Although any number of factors can cause a power plant explosion, these disasters usually follow the same pattern. They are almost always caused by outdated equipment or safety procedures that are not updated or no longer relevant. In most cases, these issues are completely preventable but are not corrected, for whatever reason. Typically, such negligence is tied to saving money, as updating facility equipment or safety procedures can cost a business money, time and material.
What typically causes a power plant explosion?
Energy generation facilities consume a tremendous amount of fuel and various chemicals during operation, and these materials produce a lot of heat when exhausted. This excess heat has to be diverted away from sensitive equipment or it can result in an uncontrolled conflagration. If heat controls fail for any reason, fire and subsequent disaster is likely imminent. Heat controls have to be closely monitored and maintained or they can quickly fail. When this is the cause of a fire, it is usually because the heat control equipment is too old or because a technician stopped paying attention.
Open flames and electricity are also a risk in any facility, and especially in facilities that handle large amounts of combustibles. If a flame is not controlled, such as a worker lighting up a cigarette in an unsafe area, or if faulty wiring results in a spark, the effects can be devastating and immediate.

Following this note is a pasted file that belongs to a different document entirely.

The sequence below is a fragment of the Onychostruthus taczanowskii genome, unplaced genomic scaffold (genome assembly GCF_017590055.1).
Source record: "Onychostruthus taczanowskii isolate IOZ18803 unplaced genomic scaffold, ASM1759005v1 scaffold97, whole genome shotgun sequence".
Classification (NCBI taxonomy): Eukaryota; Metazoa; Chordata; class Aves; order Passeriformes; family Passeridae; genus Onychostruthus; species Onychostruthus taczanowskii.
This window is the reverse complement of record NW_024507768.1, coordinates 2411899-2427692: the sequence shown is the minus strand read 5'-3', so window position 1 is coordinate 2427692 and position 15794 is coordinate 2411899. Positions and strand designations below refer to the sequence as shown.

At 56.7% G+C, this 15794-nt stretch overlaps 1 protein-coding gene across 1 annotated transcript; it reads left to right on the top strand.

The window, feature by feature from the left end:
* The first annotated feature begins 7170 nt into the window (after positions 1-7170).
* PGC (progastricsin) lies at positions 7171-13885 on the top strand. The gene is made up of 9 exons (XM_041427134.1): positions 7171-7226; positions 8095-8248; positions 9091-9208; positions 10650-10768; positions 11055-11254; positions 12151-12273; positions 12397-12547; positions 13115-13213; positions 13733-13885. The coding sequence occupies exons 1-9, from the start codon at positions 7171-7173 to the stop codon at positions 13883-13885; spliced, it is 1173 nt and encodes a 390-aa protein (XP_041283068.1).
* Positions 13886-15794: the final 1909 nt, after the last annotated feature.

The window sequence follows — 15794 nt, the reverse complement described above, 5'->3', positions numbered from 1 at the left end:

If people knew just how outdated some of these facilities were, it would shock them. The Texas City refinery disaster in 2005 claimed 15 lives and injured nearly 200. Following an investigation into the plant, a safety panel concluded that BP’s safety procedures were woefully inadequate and that in some parts of the facility, equipment had not been updated in decades. Attorneys experienced in the area have encountered facilities that have equipment used extensively in the 50s. Financial and management issues are usually behind outdated plants.
What kind of injuries can a power plant explosion cause?
These disasters normally result in severe or fatal injuries, especially in those who are near the initial conflagration. Even workers who are hundreds of feet away can be seriously hurt if the facility’s structural integrity is compromised in the disaster.
Burns and severe physical trauma are some of the worst and, unfortunately, some of the most common injuries. The concussive force of an explosion can slam a worker and cause internal hemorrhaging, organ damage or traumatic brain injuries. Falling debris can crush a worker and result in heavy trauma. Conflagration can leave serious burns all over a worker’s body, debilitating them for life.
Burns and traumatic brain injuries are extremely difficult to recover from, and most victims of these injuries never completely recover. Burns can result in enduring and disabling pain and loss of mobility. Traumatic brain injuries can have a number of profound effects, like speech disorders, cognitive issues and emotional disturbance. In general, severe burns and brain injuries will make it nearly impossible for a worker to continue their job.
An attorney can help a victim get their say in court and reveal the negligence that runs rampant at these facilities. With a lawyer’s help, a victim will stand a strong chance of attaining compensation for their injuries.